Access to justice is both a topic of engaged social-legal research and a key component of legal professional ideology. There is a relationship between the two. The more committed the organized legal profession to the issue of access to justice, the higher the profile of scholarly research on topics that relate in one form or another to access to justice. The organized bar's commitment peaked in the 1960s and 1970s, waned in the 1980s, and has not regained the position it once had on the domestic U.S. agenda. In contrast, however, access to justice has recently emerged strongly on the reform agenda that U.S. and multilateral foreign aid organizations – along with the U.S. legal profession – are promoting abroad as part of the renewed post Cold War effort to build the rule of law.
Purpose – Decreasing governmental support means access to legal services for the poor depends upon the interests of private actors controlling the needed resources. Law…
Purpose – Decreasing governmental support means access to legal services for the poor depends upon the interests of private actors controlling the needed resources. Law firms are a major source of resources for non-profit entities providing those services. This chapter examines the nature of that support.Design/methodology/approach – Law firms are guided by self-interest. How this influences their pro bono activities supporting legal services to the poor is explored through a case study of the legal services market in Cook County, IL and Chicago. It draws from: documentary research on over 50 private legal service providers in Cook County; interviews with 31 lawyers participating in the market for legal services in Cook County; and a focus group with 10 lawyers participating in that market.Findings – The interests driving law firm support for legal services do not match the demonstrated areas of greatest legal need or the stated purposes of the non-profit entities receiving that support. Instead, they reflect reasonable firm self-interest in such goals as lawyer training and marketing. Consequently, non-profit entities receiving support must accommodate those goals.Research limitations/implications – This study points to the need for more empirical research into the consequences of the privatization of legal services.Originality/value – Privatization means that some crucial legal needs will never be met, and this study provides an empirical context for the debate over “civil Gideon” – whether there should be a constitutional right to legal representation in civil matters akin to the constitutional right in criminal matters.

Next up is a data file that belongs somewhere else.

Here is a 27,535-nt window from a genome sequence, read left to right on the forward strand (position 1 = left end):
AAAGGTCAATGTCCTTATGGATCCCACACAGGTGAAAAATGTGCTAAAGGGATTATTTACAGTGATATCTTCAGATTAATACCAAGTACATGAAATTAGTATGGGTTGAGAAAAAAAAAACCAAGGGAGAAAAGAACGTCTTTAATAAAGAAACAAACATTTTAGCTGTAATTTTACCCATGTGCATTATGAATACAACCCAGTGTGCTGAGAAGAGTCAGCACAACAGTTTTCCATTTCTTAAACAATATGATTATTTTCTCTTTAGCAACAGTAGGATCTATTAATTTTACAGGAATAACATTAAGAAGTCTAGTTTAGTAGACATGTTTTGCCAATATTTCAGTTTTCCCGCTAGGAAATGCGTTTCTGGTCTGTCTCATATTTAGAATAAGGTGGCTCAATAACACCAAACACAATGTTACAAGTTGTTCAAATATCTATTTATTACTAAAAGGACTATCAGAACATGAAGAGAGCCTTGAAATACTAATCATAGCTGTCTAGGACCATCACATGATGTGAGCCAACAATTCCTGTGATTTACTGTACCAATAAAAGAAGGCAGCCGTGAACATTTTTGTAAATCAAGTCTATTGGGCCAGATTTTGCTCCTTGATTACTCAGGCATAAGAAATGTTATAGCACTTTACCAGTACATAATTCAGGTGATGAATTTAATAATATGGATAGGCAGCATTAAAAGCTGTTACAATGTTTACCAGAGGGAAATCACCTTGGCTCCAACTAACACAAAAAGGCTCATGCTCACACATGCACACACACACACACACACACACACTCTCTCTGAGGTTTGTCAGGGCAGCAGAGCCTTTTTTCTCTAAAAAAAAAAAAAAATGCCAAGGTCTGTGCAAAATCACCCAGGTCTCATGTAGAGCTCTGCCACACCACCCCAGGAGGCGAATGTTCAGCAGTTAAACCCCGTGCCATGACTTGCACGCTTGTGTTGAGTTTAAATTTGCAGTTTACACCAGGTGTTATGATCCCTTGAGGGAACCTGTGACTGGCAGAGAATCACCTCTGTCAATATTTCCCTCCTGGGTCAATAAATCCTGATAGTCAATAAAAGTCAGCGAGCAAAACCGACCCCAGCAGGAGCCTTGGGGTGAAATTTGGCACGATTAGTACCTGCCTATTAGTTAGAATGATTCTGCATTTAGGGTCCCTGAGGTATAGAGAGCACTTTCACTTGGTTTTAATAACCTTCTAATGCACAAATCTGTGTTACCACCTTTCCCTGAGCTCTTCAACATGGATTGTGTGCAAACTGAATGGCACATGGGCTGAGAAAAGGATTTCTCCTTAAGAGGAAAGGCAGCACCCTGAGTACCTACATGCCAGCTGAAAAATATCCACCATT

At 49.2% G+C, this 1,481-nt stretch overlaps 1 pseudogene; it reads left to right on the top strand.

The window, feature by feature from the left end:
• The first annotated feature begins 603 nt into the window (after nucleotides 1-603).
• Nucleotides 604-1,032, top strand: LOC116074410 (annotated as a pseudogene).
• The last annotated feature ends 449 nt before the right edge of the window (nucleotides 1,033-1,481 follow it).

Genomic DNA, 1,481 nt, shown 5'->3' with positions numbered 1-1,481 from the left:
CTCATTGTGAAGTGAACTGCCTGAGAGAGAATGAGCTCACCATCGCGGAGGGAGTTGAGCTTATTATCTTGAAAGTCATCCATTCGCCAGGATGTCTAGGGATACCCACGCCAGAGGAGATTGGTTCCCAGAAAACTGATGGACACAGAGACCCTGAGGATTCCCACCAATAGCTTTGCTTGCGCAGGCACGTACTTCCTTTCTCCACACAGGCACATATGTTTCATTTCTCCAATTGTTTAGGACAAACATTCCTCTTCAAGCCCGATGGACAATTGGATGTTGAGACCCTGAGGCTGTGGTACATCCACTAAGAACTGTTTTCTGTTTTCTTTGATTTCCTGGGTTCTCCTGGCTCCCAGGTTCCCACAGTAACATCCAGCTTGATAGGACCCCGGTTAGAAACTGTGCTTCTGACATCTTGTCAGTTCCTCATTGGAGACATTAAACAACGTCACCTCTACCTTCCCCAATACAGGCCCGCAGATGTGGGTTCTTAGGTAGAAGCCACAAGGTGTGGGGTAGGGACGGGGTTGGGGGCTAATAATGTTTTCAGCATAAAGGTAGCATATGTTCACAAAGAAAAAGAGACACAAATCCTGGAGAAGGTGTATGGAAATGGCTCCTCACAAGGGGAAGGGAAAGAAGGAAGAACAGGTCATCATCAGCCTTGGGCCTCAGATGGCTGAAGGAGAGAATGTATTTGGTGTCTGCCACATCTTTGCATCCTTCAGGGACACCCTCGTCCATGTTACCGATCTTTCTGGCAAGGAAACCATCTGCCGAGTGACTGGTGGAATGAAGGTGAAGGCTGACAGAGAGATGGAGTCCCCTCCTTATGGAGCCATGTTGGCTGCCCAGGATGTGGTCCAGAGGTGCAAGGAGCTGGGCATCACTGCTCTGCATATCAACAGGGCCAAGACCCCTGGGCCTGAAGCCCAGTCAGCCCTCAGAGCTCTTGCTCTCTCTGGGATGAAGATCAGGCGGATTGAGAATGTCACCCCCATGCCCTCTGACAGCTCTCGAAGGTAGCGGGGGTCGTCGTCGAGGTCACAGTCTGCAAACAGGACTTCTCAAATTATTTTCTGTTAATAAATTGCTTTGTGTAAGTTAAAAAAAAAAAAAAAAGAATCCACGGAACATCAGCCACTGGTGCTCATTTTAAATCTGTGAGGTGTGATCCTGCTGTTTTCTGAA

This chapter examines the prevalence of justiciable civil justice problems experienced by Canadians, the ways in which people respond to them and the consequences of experiencing these kinds of problems. The results show that experiencing justiciable problems is a nearly normal feature of the everyday lives of a large proportion of the population in a modern society. Particularly, important features of justiciable problems are the prevalence of multiple problems, the clustering of justiciable problems and the linkages between justiciable, health and social problems. The results suggest that justiciable problems may be a part of broader patterns of social exclusion. One implication of this research is that access to justice services may not only address legal problems but, by doing so, may have the effect of forestalling processes of social exclusion of which civil law problems are a part.